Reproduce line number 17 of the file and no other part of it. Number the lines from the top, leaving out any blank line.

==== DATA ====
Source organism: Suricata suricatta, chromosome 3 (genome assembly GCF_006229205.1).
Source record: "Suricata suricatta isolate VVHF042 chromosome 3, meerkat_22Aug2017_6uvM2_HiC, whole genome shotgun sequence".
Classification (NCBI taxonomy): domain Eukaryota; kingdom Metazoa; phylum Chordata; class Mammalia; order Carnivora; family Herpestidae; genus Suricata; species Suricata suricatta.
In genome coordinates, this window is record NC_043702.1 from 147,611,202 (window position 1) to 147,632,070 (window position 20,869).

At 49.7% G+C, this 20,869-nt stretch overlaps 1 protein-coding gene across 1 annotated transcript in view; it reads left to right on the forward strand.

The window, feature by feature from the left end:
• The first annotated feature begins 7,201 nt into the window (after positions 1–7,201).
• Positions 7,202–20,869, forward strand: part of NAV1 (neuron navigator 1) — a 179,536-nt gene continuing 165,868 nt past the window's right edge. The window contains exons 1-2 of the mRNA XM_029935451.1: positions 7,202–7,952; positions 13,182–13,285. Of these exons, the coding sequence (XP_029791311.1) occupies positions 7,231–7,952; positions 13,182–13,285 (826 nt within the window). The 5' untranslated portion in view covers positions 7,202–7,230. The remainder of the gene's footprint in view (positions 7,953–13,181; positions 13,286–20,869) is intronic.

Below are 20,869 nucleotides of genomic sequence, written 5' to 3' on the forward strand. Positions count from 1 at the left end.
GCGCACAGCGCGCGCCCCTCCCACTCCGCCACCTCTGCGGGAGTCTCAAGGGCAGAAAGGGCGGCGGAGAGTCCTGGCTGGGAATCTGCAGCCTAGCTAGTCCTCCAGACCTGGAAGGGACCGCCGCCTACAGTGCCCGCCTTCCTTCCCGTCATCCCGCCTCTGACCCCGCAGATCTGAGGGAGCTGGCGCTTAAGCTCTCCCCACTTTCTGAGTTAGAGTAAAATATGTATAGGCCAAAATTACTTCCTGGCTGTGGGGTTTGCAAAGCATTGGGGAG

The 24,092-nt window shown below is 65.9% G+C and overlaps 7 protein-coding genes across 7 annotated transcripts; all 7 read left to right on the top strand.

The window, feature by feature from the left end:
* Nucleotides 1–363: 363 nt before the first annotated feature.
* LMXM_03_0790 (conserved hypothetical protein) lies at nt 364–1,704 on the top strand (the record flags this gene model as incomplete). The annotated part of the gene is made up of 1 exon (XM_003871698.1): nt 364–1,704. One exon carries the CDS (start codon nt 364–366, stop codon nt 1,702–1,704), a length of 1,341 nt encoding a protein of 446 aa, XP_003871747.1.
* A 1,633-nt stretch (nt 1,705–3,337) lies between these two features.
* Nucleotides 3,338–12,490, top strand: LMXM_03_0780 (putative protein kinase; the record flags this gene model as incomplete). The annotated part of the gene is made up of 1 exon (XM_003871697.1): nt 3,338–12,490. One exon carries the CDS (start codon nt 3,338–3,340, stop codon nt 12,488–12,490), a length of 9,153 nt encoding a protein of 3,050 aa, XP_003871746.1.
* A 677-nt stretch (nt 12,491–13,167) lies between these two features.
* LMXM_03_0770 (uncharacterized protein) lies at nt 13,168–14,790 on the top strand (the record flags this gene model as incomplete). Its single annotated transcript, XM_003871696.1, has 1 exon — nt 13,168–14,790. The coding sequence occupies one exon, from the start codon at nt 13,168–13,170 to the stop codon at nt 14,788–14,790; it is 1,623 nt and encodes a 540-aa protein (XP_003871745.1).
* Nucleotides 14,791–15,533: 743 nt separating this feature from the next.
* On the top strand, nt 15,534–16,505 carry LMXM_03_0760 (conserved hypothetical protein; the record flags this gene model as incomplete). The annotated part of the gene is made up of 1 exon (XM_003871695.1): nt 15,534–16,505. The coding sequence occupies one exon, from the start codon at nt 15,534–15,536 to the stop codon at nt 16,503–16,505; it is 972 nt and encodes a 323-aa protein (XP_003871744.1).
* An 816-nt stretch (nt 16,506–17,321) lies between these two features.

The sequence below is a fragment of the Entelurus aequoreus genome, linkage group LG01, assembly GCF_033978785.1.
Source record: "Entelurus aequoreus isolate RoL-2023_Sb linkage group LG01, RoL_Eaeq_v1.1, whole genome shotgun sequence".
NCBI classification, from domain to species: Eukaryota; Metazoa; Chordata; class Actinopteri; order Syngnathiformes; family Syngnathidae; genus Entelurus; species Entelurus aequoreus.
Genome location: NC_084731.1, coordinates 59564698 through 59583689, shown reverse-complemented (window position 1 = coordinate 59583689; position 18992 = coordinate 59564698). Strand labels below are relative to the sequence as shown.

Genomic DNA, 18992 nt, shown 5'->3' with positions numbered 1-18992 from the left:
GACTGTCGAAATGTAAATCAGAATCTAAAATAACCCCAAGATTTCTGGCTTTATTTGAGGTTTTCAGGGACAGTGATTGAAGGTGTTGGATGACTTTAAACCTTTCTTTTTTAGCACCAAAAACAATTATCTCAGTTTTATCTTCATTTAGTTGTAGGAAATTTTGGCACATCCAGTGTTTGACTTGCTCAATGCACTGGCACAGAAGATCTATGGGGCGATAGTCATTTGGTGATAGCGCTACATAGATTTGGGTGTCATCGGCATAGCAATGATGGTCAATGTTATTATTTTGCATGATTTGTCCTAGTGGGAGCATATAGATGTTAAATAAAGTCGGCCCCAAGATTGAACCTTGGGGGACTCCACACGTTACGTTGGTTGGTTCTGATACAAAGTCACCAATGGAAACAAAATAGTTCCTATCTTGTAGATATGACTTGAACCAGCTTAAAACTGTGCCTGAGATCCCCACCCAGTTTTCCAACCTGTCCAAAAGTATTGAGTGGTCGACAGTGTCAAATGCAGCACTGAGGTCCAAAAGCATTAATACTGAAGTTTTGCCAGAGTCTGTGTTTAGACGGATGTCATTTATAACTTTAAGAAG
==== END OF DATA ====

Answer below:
* A 677-nt stretch (nt 12,491–13,167) lies between these two features.